Fuel for Thought – Nov 11th

11 Nov, 2011

Gazprom gas contract indexation compromise:  Gazprom has indicated that it may allow an additional 5% spot indexation to European Utilities as a compromise in its ongoing dispute over long term gas contract pricing.  The gap between spot and contract prices has widened over the last few months as a result of falling spot gas prices and the lagged impact of oil price rises feeding through into contract indexation.  Gazprom may see it as a good time to strike a deal as a renewed recession in Europe would almost certainly result in a further widening of the gap between spot and oil-indexed prices, a situation that would strengthen the case for further compromise on their part.  All good news for the development of European spot hub liquidity.

European Grid investment must double:  A report published by the European Carbon Fund this week emphasises investment in grid infrastructure as a key hurdle to Europe progressing its decarbonisation goals.  The report places a particular emphasis on how the EU can improve access to finance given the capital constrained environment investors are facing.  Europe is awash with Commission, government and consultant generated ‘roadmap’ reports exploring theoretical decarbonisation scenarios decades into the future.   It is a positive sign that some time is also being spent addressing the practical obstacles to delivering that vision this decade. 

Make or break for European CCS: Shell has rightly pointed out that the credibility of CCS technology development for commercial roll out in the 2020s is at a critical juncture.  The assumptions behind EC and government decarbonisation targets rely heavily on CCS technology to decarbonise the thermal capacity that will be required to balance the increasingly large volumes of intermittent renewable capacity.  But European CCS demonstration projects continue to suffer from a loss of momentum and capital constraints, with yet another UK project fighting for survival.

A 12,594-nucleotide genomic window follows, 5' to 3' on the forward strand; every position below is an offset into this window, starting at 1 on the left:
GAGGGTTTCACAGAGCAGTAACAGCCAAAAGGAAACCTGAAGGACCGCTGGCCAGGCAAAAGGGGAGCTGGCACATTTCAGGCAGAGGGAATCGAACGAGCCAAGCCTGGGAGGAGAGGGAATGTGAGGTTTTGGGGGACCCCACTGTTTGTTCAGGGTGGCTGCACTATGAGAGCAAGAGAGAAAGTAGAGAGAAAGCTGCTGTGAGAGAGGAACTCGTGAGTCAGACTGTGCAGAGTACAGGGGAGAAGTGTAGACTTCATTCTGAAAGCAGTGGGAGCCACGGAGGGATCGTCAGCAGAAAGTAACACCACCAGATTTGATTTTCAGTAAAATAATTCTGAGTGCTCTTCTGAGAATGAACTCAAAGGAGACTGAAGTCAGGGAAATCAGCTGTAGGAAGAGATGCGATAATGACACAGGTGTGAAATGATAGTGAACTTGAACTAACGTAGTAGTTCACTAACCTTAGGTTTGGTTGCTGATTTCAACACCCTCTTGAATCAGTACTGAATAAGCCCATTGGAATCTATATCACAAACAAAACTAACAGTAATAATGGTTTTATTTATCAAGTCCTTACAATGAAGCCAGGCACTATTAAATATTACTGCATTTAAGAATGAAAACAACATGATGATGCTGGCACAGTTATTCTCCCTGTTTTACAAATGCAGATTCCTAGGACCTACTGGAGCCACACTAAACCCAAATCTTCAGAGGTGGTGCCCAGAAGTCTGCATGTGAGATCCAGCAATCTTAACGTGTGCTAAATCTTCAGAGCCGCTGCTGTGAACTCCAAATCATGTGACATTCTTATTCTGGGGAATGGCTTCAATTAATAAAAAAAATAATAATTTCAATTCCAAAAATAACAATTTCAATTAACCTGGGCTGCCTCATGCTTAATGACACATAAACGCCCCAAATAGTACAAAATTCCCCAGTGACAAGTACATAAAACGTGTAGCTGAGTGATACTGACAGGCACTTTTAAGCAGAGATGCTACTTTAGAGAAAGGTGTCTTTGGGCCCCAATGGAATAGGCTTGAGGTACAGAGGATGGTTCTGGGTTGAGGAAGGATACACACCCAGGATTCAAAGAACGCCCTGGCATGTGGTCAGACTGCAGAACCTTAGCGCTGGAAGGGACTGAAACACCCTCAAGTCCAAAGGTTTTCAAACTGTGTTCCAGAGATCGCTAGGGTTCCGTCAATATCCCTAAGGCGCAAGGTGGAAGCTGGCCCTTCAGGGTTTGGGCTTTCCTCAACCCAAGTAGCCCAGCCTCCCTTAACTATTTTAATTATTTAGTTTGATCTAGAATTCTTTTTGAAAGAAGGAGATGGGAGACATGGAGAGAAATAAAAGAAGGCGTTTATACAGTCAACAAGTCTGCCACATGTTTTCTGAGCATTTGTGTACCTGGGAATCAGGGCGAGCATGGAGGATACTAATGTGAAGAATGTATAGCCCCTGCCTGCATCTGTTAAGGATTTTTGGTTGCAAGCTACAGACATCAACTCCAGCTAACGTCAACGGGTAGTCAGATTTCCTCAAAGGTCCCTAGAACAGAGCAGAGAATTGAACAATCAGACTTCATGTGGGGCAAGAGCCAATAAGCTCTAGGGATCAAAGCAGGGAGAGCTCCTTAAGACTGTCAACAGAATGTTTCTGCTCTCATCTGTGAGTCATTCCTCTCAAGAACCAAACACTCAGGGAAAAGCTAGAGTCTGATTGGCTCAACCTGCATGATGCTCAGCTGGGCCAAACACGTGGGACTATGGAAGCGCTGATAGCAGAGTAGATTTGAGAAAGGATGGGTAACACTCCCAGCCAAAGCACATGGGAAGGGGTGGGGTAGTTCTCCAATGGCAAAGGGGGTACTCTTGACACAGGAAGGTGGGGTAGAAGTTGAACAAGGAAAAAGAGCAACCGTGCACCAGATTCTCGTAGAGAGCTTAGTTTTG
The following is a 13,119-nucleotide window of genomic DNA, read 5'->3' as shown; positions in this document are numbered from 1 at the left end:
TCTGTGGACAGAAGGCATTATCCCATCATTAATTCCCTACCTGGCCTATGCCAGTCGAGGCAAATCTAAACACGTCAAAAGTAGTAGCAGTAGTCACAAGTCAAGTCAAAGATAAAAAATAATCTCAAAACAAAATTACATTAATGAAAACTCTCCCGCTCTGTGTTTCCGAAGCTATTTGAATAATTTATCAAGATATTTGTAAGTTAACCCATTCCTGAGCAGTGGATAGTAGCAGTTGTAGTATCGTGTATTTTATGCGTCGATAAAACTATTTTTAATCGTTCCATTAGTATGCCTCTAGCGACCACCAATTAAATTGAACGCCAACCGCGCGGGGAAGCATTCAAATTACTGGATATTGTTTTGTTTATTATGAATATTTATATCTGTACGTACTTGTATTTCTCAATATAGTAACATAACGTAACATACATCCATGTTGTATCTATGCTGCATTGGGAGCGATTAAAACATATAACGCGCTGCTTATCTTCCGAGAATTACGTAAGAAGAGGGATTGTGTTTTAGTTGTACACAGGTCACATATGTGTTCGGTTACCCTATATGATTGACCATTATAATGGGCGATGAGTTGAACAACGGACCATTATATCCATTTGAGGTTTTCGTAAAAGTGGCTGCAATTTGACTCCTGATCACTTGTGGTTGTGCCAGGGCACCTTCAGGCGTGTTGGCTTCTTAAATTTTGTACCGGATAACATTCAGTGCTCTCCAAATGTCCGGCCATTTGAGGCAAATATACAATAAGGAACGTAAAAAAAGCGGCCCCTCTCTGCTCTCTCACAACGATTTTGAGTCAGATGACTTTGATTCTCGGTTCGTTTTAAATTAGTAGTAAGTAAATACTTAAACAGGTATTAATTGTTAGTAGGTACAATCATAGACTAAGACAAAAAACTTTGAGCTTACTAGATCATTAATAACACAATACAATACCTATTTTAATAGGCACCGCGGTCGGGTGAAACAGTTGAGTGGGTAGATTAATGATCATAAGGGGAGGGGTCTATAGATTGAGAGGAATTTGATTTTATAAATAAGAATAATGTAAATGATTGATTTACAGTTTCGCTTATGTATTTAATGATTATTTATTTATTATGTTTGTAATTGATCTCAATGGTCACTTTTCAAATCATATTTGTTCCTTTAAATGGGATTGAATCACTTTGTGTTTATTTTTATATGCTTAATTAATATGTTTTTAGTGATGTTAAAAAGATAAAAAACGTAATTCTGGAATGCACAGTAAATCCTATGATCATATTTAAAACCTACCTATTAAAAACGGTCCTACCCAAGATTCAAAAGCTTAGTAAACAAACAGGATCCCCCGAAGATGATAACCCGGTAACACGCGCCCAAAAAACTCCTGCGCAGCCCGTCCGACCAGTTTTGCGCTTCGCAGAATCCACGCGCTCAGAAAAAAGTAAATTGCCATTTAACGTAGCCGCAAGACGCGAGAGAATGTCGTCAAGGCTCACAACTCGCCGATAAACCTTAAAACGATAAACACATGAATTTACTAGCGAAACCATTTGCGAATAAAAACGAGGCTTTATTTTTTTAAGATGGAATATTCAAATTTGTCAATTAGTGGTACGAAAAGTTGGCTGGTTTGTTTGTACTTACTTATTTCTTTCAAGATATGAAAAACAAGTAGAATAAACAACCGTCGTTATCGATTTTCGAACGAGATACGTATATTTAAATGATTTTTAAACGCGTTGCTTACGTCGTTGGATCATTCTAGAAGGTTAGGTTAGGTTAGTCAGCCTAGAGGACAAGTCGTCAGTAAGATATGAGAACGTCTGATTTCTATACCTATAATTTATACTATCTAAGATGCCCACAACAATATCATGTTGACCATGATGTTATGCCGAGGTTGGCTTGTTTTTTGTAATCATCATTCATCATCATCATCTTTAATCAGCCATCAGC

The future of gas in Britain:  The UK government is again struggling to define its position on gas in the context of its decarbonisation agenda and concerns about security of supply.  Gas security of supply has been moved up the agenda with the government instructing Ofgem to undertake a review of the UK’s gas supply position.  This may be positive if it leads to regulatory changes to sharpen price signals for flexibility (particularly demand side response), but it would be a big blow to UK gas market credibility with investors if the government intervened to support storage development.  Meanwhile the government pays lip service to the importance of gas fired generation flexibility while it pushes ahead with its Electricity Market Reform package, which increases the risks for gas plant owners and investors.   

Picture of the week:

The official opening this week of the first line of the Nordstream pipeline, a Baltic subsea connection between Russia and Germany.  Turning the valve must have been a pleasant distraction from a week otherwise dominated by yet another escalation in the European debt crisis.